"Horror Films" is an unimaginatively titled, self-styled "step-by-step companion to horror films" produced and commissioned by Virgin Books Ltd's "Virgin Film" subgenre written by James Marriott. Marriot has also written three other Virgin travel books under the pseudonym Patrick Blackden. The book's cover features a full page single black and white still of a fang-baring, blood drooling Christopher Lee in his iconic role of Dracula. Each of the book's 20 chapters focuses on an era defining and highly influential horror film and following a list of full cast and key crew members divides its discussion up under the following titles:
Origins and Inspiration
"It's Only a Movie...Only a Movie..." (a section that looks at the marketing of the picture)
Looking very briefly at the above premise it would appear that this is no more than a genre filling book that can be found in most airports or large chain newsagents. It's going to be an extended magazine-style read, written by a hack author (c'mon the guy writes travel books) and new copies will quickly find their way into bargain baskets whereas unread ones will be amongst the cheap paperbacks in your local second hand bookstore. However, I am delighted to say that this is one of those little rough diamonds that doesn't deserve to be lost in the cynical sell-through mines of media publishing. Marriott is not a regular journeyman, but a writer who brings a real passion and a strong opinion to his writing that rivals the likes of Kim Newman in its enthusiasm and knowledge.
True, Marriott is working within the conventions set down by Virgin to produce a very accessible and formulaic manuscript designed to be a guide as opposed to a serious cultural or artistic study. However, restrictions often provide fertile ground for creativity. I have a good number of companion books - often coffee table hardbacks filled with large movie stills and text which is a general trudge through easily researched data, edited to appeal to the lowest common denominator movie buff - and this book far apart from most of my collection. What makes it of particular interest is the general angle. It follows the basic mandate of recounting the history of horror movies, but by throws the spotlight on the most important feature films, as opposed to personal favourites or the most critically acclaimed or the ones that made most at the box office. This helps take the book into the territory of critical analysis and Marriott clearly enjoys discussing what led to the film's creation and what followed in its wake.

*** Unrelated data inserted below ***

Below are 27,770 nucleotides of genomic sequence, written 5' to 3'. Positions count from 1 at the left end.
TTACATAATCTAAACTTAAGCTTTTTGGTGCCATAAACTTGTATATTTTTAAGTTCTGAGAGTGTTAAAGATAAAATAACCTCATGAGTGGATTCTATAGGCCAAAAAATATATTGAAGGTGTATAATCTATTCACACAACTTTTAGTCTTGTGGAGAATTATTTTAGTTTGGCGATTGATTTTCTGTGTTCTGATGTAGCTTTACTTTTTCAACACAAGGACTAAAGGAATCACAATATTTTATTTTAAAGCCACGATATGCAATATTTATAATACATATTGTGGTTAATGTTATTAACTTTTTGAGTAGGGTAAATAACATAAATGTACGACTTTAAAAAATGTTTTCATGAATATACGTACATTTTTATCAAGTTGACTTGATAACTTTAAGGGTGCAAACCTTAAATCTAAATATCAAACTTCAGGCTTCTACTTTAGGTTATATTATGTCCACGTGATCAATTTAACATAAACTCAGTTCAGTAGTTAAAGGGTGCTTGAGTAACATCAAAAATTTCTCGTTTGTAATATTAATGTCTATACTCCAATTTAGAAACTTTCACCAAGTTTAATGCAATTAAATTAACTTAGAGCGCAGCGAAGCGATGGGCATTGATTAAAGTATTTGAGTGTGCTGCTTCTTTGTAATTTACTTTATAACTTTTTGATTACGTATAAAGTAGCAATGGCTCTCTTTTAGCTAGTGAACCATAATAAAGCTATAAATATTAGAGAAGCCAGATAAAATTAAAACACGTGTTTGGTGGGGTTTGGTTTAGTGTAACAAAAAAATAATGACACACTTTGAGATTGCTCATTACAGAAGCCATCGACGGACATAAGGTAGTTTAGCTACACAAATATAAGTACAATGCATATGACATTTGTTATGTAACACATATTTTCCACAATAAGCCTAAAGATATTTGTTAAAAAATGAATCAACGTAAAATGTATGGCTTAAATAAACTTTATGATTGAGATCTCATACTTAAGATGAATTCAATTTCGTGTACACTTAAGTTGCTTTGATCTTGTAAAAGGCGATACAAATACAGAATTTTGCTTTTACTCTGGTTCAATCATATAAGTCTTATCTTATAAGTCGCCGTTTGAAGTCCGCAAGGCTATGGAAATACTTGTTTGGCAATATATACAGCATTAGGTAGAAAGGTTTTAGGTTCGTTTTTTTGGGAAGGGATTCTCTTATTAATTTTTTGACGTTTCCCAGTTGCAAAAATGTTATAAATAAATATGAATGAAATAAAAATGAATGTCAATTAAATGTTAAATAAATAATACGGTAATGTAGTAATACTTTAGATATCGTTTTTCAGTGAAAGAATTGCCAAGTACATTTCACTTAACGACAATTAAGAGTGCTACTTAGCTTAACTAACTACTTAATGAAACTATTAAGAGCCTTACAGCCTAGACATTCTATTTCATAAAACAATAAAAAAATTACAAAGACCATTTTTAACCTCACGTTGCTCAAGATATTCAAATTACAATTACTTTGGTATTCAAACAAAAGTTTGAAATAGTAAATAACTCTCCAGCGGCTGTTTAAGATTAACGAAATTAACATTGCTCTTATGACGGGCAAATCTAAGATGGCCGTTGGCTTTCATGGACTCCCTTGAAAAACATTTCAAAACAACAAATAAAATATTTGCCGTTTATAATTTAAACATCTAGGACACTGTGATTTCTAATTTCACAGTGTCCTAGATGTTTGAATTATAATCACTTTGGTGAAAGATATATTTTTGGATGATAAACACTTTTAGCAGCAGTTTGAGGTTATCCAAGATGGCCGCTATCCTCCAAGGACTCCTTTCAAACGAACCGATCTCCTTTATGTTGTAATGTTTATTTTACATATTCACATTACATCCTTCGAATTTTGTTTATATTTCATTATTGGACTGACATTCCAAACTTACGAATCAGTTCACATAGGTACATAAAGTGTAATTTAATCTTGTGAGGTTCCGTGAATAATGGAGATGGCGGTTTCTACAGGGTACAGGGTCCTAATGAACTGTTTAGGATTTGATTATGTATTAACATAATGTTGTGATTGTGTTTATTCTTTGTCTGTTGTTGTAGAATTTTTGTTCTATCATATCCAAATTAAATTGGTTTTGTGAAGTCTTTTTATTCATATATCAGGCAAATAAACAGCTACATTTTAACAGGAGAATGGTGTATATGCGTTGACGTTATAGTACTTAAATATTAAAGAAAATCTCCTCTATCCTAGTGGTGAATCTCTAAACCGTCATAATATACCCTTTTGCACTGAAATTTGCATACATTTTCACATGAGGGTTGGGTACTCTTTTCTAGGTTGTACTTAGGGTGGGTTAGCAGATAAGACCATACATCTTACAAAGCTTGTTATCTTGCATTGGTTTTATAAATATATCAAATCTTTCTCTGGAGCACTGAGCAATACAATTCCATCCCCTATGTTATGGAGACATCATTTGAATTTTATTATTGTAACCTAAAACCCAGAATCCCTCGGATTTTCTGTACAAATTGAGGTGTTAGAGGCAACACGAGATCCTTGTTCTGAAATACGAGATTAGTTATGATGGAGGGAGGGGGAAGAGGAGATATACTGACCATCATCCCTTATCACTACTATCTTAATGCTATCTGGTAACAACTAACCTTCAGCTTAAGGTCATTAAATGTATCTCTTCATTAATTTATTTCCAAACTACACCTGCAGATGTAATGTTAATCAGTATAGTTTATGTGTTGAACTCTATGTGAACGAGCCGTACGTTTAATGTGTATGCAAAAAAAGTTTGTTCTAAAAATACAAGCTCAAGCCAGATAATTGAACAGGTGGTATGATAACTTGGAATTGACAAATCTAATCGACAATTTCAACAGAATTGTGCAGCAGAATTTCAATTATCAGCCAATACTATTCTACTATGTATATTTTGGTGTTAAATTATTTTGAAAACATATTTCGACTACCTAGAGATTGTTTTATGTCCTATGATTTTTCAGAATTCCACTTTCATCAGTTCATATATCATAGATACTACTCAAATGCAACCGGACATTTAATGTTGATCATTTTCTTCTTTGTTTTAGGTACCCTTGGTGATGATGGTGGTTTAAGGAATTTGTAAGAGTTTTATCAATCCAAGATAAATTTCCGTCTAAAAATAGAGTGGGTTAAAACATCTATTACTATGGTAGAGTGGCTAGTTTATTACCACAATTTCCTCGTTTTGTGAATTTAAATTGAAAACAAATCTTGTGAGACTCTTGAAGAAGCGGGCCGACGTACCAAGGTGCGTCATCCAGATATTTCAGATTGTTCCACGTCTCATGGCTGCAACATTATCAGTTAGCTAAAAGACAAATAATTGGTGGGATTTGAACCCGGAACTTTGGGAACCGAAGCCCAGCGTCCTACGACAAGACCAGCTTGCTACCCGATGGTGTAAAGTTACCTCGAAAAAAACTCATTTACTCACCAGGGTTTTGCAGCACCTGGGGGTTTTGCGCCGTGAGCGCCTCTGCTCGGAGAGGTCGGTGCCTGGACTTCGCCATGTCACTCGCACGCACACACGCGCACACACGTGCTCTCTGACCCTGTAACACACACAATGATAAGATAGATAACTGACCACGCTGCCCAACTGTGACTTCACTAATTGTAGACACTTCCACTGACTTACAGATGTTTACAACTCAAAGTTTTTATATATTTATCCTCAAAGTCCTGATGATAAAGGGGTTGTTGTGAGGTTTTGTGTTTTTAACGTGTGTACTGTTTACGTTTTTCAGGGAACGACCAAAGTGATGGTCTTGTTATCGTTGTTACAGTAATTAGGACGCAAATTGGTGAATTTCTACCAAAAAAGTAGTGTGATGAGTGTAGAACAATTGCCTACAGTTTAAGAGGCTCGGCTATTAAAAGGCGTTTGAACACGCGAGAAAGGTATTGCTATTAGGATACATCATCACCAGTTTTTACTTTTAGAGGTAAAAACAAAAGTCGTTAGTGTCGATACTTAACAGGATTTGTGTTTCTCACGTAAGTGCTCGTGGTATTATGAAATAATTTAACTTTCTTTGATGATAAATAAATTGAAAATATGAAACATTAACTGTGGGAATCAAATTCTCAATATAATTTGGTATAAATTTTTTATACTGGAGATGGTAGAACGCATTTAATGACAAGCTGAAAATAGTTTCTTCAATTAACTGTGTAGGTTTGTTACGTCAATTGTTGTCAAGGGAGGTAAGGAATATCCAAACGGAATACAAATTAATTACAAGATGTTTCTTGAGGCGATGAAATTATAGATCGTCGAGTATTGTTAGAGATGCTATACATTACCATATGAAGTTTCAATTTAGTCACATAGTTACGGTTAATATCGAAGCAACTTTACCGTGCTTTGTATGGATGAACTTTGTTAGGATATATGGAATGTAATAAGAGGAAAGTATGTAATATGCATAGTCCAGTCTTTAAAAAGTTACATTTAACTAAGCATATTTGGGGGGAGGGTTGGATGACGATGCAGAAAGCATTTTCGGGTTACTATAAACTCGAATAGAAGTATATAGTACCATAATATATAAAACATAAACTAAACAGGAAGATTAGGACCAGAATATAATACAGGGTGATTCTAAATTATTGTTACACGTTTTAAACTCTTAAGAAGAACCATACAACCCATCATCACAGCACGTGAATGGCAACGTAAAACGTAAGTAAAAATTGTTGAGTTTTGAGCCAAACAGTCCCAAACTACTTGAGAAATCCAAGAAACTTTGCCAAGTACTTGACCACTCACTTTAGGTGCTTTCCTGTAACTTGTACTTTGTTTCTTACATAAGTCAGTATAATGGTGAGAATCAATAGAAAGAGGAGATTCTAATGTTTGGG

The films selected are the original silent Nosferatu, James Whale's Bride of Frankenstein, the original Invasion of the Bodysnatchers, Hammer's Dracula, Eyes without a Face, Alfred Hitchcock's Psycho, the original The Haunting, the original The Night of the Living Dead, Rosemary's Baby, The Exorcist, Don't Look Now, The Texas Chainsaw Massacre, Deep Red, Halloween, Alien, Cannibal Holocaust, David Cronenberg's remake of The Fly, Evil Dead 2, Henry: Portrait of a Serial Killer and Ringu. Finishing with a 1997, some seven years prior to this book's publication is appropriately abrupt. Marriott puts across perhaps his most controversial and interesting opinion here. He believes that horror has "lost its teeth". Not since Ringu has there really been a film that has made some significant artistic changes in the genre. I would argue that there have certainly been some good films, which warrant acknowledgment. Torture porn is perhaps one of the lowest ebbs that horror has descended to, but Saw should be given at least a nod for the puzzle element it has brought to genre, the heightening of plot twists and tightening of continuity throughout sequels. This is not praise for its place as a good film, but its influence is pretty undeniable and like it or not (and I generally don't) torture porn was the dominant face of horror throughout the 2000s. Of course, the book is a little out of date now so it is arguable that the author wasn't in a position to evaluate its impact and he does mention films that lead up to the book's publication.